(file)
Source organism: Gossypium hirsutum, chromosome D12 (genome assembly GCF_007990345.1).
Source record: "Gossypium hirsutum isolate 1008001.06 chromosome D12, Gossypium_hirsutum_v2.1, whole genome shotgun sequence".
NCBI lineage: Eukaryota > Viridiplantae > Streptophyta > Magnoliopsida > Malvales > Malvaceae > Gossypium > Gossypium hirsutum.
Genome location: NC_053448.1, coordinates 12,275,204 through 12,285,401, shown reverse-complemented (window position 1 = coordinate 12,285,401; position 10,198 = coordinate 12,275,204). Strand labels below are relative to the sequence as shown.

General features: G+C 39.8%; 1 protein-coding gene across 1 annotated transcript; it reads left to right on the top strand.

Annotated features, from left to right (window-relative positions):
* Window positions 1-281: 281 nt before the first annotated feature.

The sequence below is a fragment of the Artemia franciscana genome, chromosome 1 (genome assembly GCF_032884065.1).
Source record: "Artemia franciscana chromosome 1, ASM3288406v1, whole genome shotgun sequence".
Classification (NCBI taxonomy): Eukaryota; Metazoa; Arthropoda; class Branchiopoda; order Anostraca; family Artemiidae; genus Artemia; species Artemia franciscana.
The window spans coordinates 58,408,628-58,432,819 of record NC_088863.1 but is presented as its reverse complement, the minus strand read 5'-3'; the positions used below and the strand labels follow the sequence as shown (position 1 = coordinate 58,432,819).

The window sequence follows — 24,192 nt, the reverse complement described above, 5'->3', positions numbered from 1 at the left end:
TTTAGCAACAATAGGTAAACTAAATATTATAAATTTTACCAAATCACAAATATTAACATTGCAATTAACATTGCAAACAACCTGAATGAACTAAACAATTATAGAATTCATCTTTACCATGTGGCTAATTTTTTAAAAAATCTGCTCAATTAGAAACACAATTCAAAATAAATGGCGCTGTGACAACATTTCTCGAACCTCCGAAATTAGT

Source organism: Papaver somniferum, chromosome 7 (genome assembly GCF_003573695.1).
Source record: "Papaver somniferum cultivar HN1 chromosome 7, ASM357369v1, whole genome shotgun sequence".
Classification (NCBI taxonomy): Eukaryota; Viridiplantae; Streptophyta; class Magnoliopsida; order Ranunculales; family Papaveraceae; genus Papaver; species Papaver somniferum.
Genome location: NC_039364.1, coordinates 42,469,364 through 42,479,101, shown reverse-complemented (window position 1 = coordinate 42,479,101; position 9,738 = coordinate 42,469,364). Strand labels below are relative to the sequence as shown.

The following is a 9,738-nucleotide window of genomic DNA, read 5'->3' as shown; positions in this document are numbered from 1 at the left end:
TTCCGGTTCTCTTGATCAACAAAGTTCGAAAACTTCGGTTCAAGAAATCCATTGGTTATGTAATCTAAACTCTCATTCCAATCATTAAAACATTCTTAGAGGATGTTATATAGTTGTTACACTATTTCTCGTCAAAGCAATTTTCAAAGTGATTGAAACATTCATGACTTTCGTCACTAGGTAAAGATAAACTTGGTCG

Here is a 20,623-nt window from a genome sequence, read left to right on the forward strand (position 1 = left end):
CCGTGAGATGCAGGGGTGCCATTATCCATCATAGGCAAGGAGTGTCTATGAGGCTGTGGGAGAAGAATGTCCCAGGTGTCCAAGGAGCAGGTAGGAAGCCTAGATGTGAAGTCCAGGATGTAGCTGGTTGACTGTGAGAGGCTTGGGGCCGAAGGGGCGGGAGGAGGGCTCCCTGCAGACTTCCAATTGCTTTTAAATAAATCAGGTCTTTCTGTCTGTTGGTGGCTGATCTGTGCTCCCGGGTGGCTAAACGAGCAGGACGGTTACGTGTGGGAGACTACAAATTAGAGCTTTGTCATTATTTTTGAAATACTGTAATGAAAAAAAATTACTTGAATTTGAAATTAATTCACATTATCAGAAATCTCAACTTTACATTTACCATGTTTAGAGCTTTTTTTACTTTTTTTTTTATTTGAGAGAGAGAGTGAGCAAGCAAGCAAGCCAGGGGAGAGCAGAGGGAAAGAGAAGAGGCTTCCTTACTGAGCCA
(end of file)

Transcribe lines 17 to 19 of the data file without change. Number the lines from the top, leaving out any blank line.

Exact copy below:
Genome location: NC_039364.1, coordinates 42,469,364 through 42,479,101, shown reverse-complemented (window position 1 = coordinate 42,479,101; position 9,738 = coordinate 42,469,364). Strand labels below are relative to the sequence as shown.

The following is a 9,738-nucleotide window of genomic DNA, read 5'->3' as shown; positions in this document are numbered from 1 at the left end:
TTCCGGTTCTCTTGATCAACAAAGTTCGAAAACTTCGGTTCAAGAAATCCATTGGTTATGTAATCTAAACTCTCATTCCAATCATTAAAACATTCTTAGAGGATGTTATATAGTTGTTACACTATTTCTCGTCAAAGCAATTTTCAAAGTGATTGAAACATTCATGACTTTCGTCACTAGGTAAAGATAAACTTGGTCG